It was a lengthy Monday press conference for Huskies coach Chris Petersen, who spoke for nearly 30 minutes about Shaq Thompson, UW's defensive line, UCLA, Thompson as a Heisman candidate and a few other topics.
First, some injury notes:
--- Tailbacks Lavon Coleman (shoulder) and Dwayne Washington (chest) are both "good to go," Petersen said, but Thompson will still "probably" start at running back against UCLA. He'll play some defense, too, Petersen said. So at this point, it's clear that Thompson is simply the Huskies' No. 1 option at tailback, regardless of whether the rest of the players in that group are healthy. But Petersen did say he's "anxious" to get Coleman and Washington back into the mix.
--- Petersen said Dexter Charles (foot) could return to action this week after missing the Huskies' last two games. "He practiced a little bit last week and so he should be much better this week, and we’ll see," Petersen said.
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Right tackle Ben Riva is also progressing, Petersen said, and he hopes to have him back before the season is over.
--- Petersen said that sophomore receiver John Ross has been banged up and somewhat limited in practice, so that's why you didn't see him on the field much against Colorado.
--- Senior defensive tackle Evan Hudson rolled his ankle pretty badly against Colorado, and Petersen praised him for playing through that injury while also saying he thinks he's OK this week.
Here's everything else he said.
(Is Shaq Thompson your starting running back Saturday night?) “Um, probably. I know he misses the defensive side. We just need more Shaqs. But he’ll play some offense, and he’ll probably play some defense as well.”
(On non-offensive scores in win over Colorado) “Any time you get big plays, where ever they can come from, really gives us energy. It was really nice to get something done on special teams. We felt we’ve been so close all year. We’ve gotten some things done, but we’ve really been frustrated with a little bit ourselves, maybe some penalties that have been called and we know we’ve been very, very close and finally got one done. It’s always good to score on defense. Those guys are doing a tremendous job of not only getting turnovers but scoring.”
(If Shaq does play both ways, as you said, how challenging will that be coming up with a plan for him?) “It’s always challenging. I don’t know if it can be done, when you put a guy who’s going to play both ways. So we’ve got to pick and choose our spots and figure it out and not make it too complicated in terms of what we’re going to do and not overwhelm him and kind of go from there.”
(If he’s in for long drives, does that preclude him from playing defense?) “It could. We’ve just got to ask him where he’s at on all those things. Really, these guys are in pretty good shape. So you’re carrying the ball, carrying the ball and get something big, you come over, catch your breath. The whole thing is, guys get tired; it’s all about how fast you can recover. Catch your breath and let’s go, if we’re in shape like we semi-think we are.”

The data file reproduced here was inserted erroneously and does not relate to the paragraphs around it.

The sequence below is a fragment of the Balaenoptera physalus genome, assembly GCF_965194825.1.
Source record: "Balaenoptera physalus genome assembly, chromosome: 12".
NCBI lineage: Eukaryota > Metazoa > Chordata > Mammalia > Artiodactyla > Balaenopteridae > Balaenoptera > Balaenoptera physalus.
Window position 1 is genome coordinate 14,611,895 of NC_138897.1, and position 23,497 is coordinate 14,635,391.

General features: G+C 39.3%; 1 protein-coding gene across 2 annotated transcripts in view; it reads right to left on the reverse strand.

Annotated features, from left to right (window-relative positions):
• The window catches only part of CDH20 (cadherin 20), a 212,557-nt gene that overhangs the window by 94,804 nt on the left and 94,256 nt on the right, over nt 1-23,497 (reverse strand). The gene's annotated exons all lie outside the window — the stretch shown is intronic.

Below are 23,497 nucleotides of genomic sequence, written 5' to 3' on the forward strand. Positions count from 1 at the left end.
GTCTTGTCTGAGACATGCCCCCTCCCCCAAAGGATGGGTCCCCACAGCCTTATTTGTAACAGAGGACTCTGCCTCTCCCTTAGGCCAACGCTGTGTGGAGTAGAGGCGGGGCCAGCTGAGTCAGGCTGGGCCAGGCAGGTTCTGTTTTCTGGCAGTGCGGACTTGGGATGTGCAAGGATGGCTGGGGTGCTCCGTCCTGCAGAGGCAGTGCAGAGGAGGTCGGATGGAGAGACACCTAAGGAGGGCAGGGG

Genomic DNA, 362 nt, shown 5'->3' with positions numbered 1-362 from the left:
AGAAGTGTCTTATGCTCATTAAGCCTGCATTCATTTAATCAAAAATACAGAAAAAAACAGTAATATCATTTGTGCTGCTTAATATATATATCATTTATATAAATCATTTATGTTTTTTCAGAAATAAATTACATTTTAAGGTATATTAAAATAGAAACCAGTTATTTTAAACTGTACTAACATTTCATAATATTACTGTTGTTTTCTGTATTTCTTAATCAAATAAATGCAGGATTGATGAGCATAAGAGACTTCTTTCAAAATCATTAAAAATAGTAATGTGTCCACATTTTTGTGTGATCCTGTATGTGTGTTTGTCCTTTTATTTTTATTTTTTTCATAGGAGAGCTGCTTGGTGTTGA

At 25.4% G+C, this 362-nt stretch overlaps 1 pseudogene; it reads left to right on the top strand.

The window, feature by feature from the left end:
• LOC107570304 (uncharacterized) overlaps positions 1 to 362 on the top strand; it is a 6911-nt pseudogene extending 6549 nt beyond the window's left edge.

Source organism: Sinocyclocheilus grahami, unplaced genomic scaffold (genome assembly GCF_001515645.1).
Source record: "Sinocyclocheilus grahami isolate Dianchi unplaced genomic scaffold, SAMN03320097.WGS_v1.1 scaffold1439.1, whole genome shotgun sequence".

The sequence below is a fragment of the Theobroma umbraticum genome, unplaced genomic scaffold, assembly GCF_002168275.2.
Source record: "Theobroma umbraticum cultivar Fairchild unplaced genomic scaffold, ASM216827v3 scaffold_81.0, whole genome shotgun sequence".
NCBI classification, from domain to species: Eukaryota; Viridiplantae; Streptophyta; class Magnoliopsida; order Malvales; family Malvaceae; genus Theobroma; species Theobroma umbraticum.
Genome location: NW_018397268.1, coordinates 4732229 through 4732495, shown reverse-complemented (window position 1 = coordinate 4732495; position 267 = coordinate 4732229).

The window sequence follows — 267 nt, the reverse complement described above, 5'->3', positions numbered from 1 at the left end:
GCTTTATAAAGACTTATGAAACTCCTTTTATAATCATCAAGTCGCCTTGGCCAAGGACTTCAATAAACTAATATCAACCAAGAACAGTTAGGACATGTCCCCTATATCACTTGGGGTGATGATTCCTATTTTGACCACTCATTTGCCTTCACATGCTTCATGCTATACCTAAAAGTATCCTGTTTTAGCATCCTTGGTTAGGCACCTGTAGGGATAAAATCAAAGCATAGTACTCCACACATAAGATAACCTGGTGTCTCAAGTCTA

(Have you ever had, in your career, a situation like this where the guy’s a star defensive player and all of a sudden he’s your star running back?) “I don’t think I’ve been around as good of a football player. That’s what he is. He’s just a really special football player. There’s really good running backs out there and there’s really good linebackers, and he’s really good at all of ‘em. And there’s probably guys that are out there, but (their team) has depth, so they don’t need him on both sides. I think it’s kind of fun. I think it’s cool for Shaq, I think it’s cool for our team, I think it’s good for even recruiting. There’s a lot of really good high school players that play two ways, and if they’re good enough, we’ll play you two ways; we’ll figure out how to maximize your talents and how you can help the team the best.”
(On UCLA’s Brett Hundley) “Yeah, he’s good. He’s good. All the talk about him and this is our first chance to really study him. He can throw with a strong arm and all those things, but he’s equally if not more dangerous as a runner. That’s what makes him really, really hard. You can cover their guys or get some pressure on him, and there he goes. That’s always so frustrating as a defensive coach.”
(On Hau’oli Kikaha’s success this year) “He plays hard. Lot of pressure on that QB. He’s really done a great job. I really think our D-line has done a nice job. I think one of the guys that’s really, really — there’s a couple guys that are underrated. Hau’oli’s the sackmaster and Danny Shelton’s got some good love in there, for appropriate reasons, but I think Andrew Hudson is playing as well as we’ve seen him play. He comes to work every day; every detail matters to that guy and it shows up on Saturday. He just goes hard. Evan Hudson is the other guy next to those guys; everybody wants to talk about everybody else, that guy is probably as tough as they come. He rolled his ankle (at Colorado); you can see it on tape — it is ugly. And that guy missed about two plays. It wasn’t one of those rolls where it didn’t swell up. It was all of that and didn’t limp around. All those guys are really doing a nice job. Hau’oli gets to the quarterback more than all of them, but they all work pretty well together.”
(Evan OK?) “I think so.”
(On Cyler Miles) “He’s coming along. He’s making some progress. There’s always a couple in there that you just really want him to hit and get. And then there are some things that are pretty nice and you’re like, ‘OK, that’s good; that’s progress.’ And that’s all we can ask. And that’s how it is. It’s just always: Are you making progress? Did you learn from last week? Did you get better in practice? He can get better. He can make us better. When that passing game gets better, it’s going to help everything. We’re running the ball fairly effectively, but the pass game’s what needs to get better.”